Both men thought honesty and language mattered at every level. Ricks tells of Churchill, over burdened with the war of survival, paused to coach subordinates on writing. He issued a directive to brevity, ordering his staff to write in short crisp paragraphs and to avoid meaningless phrases. In Orwell’s famous six elementary rules on writing, he includes “never us a long word where a short one will do”.
The book is well written and meticulously researched. Ricks made some comparisons with current politicians. I found the stories about the men most interesting.
The book is ten hours long. James Lurie does a great job narrating the book. Lurie is an actor, voice over artist and audiobook narrator.
10 of 10 people found this review helpful
By J.B. on 06-10-17
Churchill and Orwell: The Fight for Freedom, by Thomas E. Ricks, and narrated By James Lurie. journalist and author who specializes in the military and national security issues. I am always thrilled when he is interviewed on TV as his insights are reveling; he defines the issue, provides the necessary facts and draws conclusions that are not obvious but seeded in the circumstance and fully analyzes the abnormality or impairment being discussed. I have previously read his works, Fiasco, history of the Iraq War from the planning phase to combat operations and The Gamble, the succeeding years in Iraq, to 2008. Insightful and a must read to understand the quagmire of the present war taking place in Iraq and beyond or the damage done to this earth in establishing the nations as was done at the end of World War I.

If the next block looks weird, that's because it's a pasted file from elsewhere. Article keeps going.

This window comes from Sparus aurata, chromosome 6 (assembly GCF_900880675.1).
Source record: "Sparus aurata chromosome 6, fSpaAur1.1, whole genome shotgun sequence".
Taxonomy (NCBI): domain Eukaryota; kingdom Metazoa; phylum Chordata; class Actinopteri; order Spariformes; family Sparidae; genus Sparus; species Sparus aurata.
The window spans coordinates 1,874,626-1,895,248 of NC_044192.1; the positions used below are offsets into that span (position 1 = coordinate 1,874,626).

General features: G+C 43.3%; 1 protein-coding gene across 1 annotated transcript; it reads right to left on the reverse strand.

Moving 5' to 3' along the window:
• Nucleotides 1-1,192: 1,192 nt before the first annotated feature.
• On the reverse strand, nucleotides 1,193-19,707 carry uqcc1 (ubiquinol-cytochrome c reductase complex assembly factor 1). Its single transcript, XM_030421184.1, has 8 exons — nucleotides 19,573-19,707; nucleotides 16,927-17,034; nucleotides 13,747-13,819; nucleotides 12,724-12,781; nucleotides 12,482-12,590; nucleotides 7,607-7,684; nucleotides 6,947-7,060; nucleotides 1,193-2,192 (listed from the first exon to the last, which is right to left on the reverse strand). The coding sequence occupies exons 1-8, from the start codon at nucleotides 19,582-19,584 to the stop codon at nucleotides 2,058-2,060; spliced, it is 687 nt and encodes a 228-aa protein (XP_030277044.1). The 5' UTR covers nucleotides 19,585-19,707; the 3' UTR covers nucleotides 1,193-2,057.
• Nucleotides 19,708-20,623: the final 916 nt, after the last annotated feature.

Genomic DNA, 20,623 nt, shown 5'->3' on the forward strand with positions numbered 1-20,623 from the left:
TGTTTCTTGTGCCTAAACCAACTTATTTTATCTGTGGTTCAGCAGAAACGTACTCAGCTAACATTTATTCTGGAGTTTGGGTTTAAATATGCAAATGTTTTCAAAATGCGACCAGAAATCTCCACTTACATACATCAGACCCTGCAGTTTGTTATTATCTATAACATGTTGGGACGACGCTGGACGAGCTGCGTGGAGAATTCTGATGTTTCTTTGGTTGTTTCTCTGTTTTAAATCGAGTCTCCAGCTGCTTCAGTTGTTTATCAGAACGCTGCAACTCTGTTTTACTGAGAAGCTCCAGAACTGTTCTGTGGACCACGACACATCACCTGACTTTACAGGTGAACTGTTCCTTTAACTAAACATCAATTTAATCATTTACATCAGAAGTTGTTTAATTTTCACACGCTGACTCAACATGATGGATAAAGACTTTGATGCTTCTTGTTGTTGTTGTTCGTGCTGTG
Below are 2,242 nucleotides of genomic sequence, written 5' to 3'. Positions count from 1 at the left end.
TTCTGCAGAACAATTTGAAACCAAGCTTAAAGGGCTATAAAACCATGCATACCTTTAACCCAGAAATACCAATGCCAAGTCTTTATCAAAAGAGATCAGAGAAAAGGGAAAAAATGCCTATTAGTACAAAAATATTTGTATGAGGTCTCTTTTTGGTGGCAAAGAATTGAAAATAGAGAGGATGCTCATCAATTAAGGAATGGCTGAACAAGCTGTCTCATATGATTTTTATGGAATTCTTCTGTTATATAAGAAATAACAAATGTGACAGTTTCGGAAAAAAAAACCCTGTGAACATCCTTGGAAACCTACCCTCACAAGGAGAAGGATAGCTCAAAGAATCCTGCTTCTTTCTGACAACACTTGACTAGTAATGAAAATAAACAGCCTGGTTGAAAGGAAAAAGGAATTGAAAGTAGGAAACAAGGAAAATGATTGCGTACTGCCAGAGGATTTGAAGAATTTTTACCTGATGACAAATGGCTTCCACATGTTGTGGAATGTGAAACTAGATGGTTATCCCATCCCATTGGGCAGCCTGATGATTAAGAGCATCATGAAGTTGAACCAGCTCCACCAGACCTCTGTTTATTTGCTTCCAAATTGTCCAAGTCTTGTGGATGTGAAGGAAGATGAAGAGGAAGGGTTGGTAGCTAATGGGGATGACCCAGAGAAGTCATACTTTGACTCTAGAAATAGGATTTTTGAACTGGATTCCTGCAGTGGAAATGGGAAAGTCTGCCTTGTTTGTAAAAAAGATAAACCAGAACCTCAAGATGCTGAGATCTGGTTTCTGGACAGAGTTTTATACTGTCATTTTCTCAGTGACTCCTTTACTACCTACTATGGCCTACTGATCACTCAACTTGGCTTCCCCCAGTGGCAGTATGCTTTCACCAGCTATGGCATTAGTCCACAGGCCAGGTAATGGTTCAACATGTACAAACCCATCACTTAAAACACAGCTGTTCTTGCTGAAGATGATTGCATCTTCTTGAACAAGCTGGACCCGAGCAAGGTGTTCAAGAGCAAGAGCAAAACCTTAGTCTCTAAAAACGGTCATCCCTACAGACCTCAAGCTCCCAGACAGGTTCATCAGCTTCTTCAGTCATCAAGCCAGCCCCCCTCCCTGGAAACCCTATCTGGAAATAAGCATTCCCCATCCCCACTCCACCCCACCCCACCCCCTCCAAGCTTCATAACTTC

Okay, so one gets it; I praise Mr. Ricks’ works. Not here, though in Churchill and Orwell. We are talking about Winston Churchill, the British Prime Minister in WW II and George Orwell, the author of Animal Farm and 1984. One wants to believe that Mr. Ricks was planning two long essays on each, had a book obligation and smashed the two together to meet his obligation. Why not, as both men were British – albeit of almost diametrically opposed attitudes.
The book’s purpose, per the publisher, is a work on how those men preserved democracy from the threats of authoritarianism. It has nothing to do with explaining despotism. It is simply a short biography of each man. In that sense, it is very well done and easy to listen too. Yet, unlike, the above-named works of Ricks, does not provide the same insight into political history and trends. It is a non-sequitur, short biography of each man. As that it is fairly good.
The book, tells each man’s history, from birth through their appearance in the mid-1930s and who each became factors in European society. Each proved to be courageous as each demonstrated by going to war, in Churchill’s situation WWI, and Orwell in the Spanish Civil War. Each had reverence for the lower social societies . . . and more about thier lives.
As a comparative study the matching of the two individuals is unsuccessful. Separate from the matching of the two for a comparative study, which fails, it is an interesting history of each man and their philosophy of dictatorship and how it must be resisted.
11 of 12 people found this review helpful